By WILLIE MALVEAUX
Apple’s new flagship smartphone, the iPhone X, goes up for preorder on Oct. 27, 2017. Though the innovations and power of this device have many fans of technology elated, many concerns have been raised as well. Things such as the the price of nearly $1,000 and lack of fingerprint sensor have discouraged potential buyers. Despite this, the device is getting plenty of positive attention for many reasons.
To many, the iPhone X is nothing short of genius. For example, the iPhone X is Apple’s first and only smartphone that does not feature the tech giant’s iconic home button. It also propels Apple’s foreseeable goal to create a completely cordless device with the introduction of wireless charging to the smartphone line. This shows that the company is really stepping it up to compete with top competitors such as the Google, Samsung and LG. The device looks fantastic and has enough power under the hood to support both casual use and gaming. The phone packs Apple’s latest chip, the A11, which is the most powerful phone chipset on the market at the time of this publication, and when coupled with a decent three gigabytes of ram, this phone packs a massive wallop.
The display of this device is, like most other aspects of it, exceptional. The 5.8-inch Super Retina HD display on the device looks beautiful, and covers the vast majority of the front of the device. Applications are naturally rounded at the edges and give a smooth, premium feeling to the device. To allow for this massive screen, there is the sacrifice of the company’s lightning fast fingerprint sensor and adds Apple’s new True Depth facial recognition camera.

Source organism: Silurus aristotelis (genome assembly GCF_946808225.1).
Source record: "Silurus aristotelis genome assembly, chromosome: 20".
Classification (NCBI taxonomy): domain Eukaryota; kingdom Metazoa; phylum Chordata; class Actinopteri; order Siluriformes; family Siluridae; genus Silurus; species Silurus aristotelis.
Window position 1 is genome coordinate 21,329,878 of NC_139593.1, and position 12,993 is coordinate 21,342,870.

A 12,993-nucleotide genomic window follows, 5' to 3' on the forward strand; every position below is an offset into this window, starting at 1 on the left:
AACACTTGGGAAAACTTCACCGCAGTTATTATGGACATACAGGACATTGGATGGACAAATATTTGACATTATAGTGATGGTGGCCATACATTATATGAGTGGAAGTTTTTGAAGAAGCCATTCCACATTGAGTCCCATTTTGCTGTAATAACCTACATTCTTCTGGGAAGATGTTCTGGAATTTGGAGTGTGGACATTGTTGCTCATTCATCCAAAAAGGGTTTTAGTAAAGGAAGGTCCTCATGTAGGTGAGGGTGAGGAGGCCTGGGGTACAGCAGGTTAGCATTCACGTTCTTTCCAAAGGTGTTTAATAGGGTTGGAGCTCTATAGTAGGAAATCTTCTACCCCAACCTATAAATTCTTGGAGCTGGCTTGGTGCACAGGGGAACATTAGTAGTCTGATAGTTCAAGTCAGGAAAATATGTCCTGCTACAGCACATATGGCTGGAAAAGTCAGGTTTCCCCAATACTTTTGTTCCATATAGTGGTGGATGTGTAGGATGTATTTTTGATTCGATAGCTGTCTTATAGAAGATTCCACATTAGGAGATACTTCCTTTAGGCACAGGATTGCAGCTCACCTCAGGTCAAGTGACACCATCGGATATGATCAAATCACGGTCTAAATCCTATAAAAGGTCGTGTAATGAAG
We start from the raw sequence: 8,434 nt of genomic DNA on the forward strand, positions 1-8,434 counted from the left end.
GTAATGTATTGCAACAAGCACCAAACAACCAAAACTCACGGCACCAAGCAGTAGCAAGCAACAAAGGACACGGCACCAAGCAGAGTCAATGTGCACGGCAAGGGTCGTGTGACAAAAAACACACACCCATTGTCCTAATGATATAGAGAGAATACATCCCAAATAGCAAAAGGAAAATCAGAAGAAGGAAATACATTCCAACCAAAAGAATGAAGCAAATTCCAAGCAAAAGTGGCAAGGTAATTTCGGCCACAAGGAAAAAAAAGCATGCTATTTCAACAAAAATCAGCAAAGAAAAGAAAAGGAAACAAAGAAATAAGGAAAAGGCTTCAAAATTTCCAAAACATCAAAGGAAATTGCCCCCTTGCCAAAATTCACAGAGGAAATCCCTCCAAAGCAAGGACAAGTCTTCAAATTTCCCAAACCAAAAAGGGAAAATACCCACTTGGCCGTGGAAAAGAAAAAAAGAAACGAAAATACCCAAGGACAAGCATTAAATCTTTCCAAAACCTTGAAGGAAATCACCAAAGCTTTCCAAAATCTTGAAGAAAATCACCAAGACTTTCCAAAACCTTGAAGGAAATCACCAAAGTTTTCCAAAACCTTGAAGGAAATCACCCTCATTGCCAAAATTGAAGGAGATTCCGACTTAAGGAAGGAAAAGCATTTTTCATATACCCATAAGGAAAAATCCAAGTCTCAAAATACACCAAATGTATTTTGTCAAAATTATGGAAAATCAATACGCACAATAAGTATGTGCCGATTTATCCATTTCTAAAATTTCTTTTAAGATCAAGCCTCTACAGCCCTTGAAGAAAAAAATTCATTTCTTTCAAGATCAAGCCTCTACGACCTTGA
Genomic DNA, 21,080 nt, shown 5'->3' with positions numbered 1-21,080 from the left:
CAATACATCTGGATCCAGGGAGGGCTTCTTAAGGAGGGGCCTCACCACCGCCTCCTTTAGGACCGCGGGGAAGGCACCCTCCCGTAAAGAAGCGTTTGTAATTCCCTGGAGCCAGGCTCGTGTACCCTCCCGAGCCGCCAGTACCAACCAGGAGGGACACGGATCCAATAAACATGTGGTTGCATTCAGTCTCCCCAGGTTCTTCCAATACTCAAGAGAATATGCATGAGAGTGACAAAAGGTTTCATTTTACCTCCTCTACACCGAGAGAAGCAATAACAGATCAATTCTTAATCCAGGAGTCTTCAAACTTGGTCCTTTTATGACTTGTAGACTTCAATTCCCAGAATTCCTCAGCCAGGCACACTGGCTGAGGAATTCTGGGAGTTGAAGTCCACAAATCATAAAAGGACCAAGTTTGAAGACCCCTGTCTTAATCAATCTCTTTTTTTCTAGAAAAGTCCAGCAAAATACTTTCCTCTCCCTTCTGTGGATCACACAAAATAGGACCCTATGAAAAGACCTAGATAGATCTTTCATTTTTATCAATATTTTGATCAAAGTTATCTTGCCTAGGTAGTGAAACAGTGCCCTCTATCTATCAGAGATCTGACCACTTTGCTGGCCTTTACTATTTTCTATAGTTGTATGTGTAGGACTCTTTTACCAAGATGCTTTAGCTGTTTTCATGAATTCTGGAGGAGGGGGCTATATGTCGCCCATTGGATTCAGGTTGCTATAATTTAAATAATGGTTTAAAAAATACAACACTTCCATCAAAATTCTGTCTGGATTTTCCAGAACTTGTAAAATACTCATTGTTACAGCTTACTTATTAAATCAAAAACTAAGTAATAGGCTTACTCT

Sadly, there are still concerns pertaining to this device. Firstly, the device will sell for about $1,000. For comparison, the iPhone 8 has the same chipset and costs $200 less than the X. The 8 still has a fingerprint sensor, which is huge considering that Apple’s iPhone X demo showed a facial recognition accuracy of merely 50%.
In conclusion, there are many things to consider when buying this device. For example, would the buyer be content with reverting back to the classic pin number unlock due to unreliable facial recognition software or is the extra $200 dollars worth it to get one’s hands on that beautiful OLED display? Of course, the worth of the item will be determined once it hits shelves in late October. Until then, the world must be satisfied with earlier models and planned obsoletion like always.